“The guy who got you pregnant,” she tells Lorraine. “Don’t say he’s dead. Everybody says that. It makes Mother Corinne crazy.”
Lorraine sits on her hands and is quiet for a minute. “I was going to say that,” she says. “See?” “So what do I tell her?” “I don’t know,” Cecilia says. “Tell her the truth. Or tell her you don’t remember.” “What did you tell her?” Lorraine asks.
And Cecilia is speechless. She’s never before been mistaken as one of them – one of the weak people whose bad decisions had derailed their lives, who had done something so shameful that their own families had packed them off to live with strangers until the evidence could be put up for adoption. Cecilia thought she was going to pass out because she had been mistaken for a sinner.3
If Jesus had done it Cecilia’s way – if Jesus had done it our way – he would never have gotten in that water. Oh, he might have declared himself a friend to sinners, but never would he have wanted to be mistaken for one of them. He could have stood on the banks of the Jordan and given a blessing to all those who emerged dripping wet. He might have even given the Baptist a hand in administering some of the baptisms. He could have said to the people, “I feel your pain.” He could have acted like one of them without being one of them.
“We spend a lot of time,” Barbara Brown Taylor says, “talking about God’s love for sinners, but we sure do go to a lot of trouble not to be mistaken for one of them.”4
But that wasn’t good enough for Jesus. It wasn’t enough for Jesus. He wanted to fully identify with sinners – “to fulfill all righteousness” – and he was willing to be taken for one if need be.
That’s why baptism isn’t a personal thing. In order for baptism to be baptism, it has to be done in public… with sinners gathered round. We all – those who watch and those go under the water, those who have never entered the water and those who did it a long time ago – are sinners redeemed by grace, all flailing away in the same boat of sin. And to come together in worship and baptism is to acknowledge our fault – every last one of us – and ask, all over again, for the forgiveness that fulfills all righteousness.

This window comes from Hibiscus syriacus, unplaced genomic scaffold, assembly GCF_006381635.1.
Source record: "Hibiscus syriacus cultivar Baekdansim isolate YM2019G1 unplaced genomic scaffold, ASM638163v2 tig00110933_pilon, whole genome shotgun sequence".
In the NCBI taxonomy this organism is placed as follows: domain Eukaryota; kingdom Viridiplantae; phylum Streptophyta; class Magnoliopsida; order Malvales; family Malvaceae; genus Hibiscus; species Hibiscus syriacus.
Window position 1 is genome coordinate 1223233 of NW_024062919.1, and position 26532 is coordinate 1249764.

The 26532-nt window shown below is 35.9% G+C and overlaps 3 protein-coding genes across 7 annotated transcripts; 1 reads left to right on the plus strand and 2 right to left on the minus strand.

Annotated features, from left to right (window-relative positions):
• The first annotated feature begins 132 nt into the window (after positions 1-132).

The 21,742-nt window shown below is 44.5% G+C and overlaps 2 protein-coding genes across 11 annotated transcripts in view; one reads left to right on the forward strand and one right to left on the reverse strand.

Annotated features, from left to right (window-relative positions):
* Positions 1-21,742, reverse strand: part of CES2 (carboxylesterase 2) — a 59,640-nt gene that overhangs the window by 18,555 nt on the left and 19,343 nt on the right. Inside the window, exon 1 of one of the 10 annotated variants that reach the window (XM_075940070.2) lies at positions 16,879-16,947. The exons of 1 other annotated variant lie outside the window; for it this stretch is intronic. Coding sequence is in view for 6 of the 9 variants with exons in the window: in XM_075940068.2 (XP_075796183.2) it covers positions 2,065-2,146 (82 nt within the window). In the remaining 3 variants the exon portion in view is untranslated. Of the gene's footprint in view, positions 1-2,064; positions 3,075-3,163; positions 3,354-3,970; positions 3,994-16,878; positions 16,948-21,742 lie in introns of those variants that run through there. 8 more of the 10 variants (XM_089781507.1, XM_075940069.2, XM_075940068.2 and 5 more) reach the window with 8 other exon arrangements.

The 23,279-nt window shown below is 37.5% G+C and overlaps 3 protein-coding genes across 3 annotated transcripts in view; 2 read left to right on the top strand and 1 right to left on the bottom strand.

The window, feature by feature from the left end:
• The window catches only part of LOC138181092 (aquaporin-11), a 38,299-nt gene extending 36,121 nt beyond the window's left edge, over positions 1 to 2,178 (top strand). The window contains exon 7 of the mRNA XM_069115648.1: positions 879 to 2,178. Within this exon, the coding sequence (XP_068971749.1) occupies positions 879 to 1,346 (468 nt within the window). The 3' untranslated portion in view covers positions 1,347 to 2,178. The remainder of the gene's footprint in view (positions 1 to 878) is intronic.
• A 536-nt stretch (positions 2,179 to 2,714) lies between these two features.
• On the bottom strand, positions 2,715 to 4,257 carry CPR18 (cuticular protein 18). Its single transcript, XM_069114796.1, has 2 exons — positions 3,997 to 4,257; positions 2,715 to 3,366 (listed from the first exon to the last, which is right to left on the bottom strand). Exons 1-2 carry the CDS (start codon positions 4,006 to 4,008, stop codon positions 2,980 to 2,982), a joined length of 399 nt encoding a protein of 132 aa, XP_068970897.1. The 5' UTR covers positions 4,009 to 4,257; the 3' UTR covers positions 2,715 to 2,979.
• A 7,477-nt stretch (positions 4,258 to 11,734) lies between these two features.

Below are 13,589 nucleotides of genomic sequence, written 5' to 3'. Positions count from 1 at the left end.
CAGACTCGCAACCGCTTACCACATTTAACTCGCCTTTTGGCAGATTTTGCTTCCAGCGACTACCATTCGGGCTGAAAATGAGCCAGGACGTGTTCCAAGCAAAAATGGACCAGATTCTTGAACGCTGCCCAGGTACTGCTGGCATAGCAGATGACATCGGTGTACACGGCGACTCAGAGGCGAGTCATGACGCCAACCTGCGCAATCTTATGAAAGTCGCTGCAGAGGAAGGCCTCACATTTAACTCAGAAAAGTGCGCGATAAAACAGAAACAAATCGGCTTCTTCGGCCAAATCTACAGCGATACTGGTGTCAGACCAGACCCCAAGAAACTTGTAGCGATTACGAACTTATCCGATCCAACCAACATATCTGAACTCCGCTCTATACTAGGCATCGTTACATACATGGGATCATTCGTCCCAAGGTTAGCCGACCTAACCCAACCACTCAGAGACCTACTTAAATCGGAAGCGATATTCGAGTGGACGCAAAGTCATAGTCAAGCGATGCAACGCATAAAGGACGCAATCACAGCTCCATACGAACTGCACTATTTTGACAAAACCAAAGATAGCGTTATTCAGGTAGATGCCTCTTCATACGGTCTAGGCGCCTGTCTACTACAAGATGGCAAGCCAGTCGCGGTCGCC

And it is here that each of us, observers and participants, recommit ourselves to our own personal baptism. When I meet with baptismal candidates, we talk about why and how this ritual came to be. I tell them that we do it because Jesus did it. I tell them we do it because Jesus told us to do it. And I tell them we do it as a witness of our faith. It’s that last one – the witness of our faith – that is so personal. I tell them that there might be someone viewing this baptism who has not done it for himself or herself, and that watching this particular baptismal service might just be the catalyst for encouraging them to do it as well. You never know. You just never know.
So in our hearts, may each of us be baptized again today. It is the only way to “fulfill all righteousness.” It is the only way to be like Jesus, the One who was so willing to be one of us.
Father, may not one person leave this place today without either making the commitment to be baptized, or to recommit to the baptism that has already taken place. It is important – it is vitally important – that we affirm what these waters are all about, for it is the only way that leads to righteousness. In Jesus’ saving name we pray, Amen.
1Eugene Peterson, The Message (Colorado Springs, Colorado: NavPress, 2002), p. 1748.
2(Van Harn, The Lectionary Commentary: Theological Exegesis for Sunday’s Texts, The Third Readings (Eerdmans: Grand Rapids, Michigan, 2001), p. 18).
3Cited from Barbara Brown Taylor, Home By Another Way (Cambridge, Massachusetts: Cowley Publications, 1999), p. 33.
4(Ibid., p. 34)
— Copyright 2005, Dr. Randy L. Hyde. Used by permission.